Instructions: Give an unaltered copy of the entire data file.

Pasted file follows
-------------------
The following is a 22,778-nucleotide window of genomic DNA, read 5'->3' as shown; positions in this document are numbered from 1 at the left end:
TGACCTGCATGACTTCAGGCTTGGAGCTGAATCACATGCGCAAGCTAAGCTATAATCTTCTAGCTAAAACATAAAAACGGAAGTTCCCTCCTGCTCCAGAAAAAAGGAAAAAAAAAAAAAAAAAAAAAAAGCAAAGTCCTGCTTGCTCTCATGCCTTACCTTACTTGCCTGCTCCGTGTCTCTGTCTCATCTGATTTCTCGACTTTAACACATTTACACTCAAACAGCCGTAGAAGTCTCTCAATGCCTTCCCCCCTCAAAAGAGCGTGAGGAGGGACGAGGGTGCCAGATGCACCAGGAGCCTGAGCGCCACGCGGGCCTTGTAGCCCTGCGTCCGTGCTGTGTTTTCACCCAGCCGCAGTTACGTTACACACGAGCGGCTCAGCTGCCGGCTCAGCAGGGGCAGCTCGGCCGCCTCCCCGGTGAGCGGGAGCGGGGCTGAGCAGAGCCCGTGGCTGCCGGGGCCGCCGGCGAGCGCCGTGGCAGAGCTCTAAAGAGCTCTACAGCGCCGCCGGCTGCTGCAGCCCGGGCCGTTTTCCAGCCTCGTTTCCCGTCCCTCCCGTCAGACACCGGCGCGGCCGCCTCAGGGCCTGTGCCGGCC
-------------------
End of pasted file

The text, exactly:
The following is a 22,778-nucleotide window of genomic DNA, read 5'->3' as shown; positions in this document are numbered from 1 at the left end:
TGACCTGCATGACTTCAGGCTTGGAGCTGAATCACATGCGCAAGCTAAGCTATAATCTTCTAGCTAAAACATAAAAACGGAAGTTCCCTCCTGCTCCAGAAAAAAGGAAAAAAAAAAAAAAAAAAAAAAAGCAAAGTCCTGCTTGCTCTCATGCCTTACCTTACTTGCCTGCTCCGTGTCTCTGTCTCATCTGATTTCTCGACTTTAACACATTTACACTCAAACAGCCGTAGAAGTCTCTCAATGCCTTCCCCCCTCAAAAGAGCGTGAGGAGGGACGAGGGTGCCAGATGCACCAGGAGCCTGAGCGCCACGCGGGCCTTGTAGCCCTGCGTCCGTGCTGTGTTTTCACCCAGCCGCAGTTACGTTACACACGAGCGGCTCAGCTGCCGGCTCAGCAGGGGCAGCTCGGCCGCCTCCCCGGTGAGCGGGAGCGGGGCTGAGCAGAGCCCGTGGCTGCCGGGGCCGCCGGCGAGCGCCGTGGCAGAGCTCTAAAGAGCTCTACAGCGCCGCCGGCTGCTGCAGCCCGGGCCGTTTTCCAGCCTCGTTTCCCGTCCCTCCCGTCAGACACCGGCGCGGCCGCCTCAGGGCCTGTGCCGGCC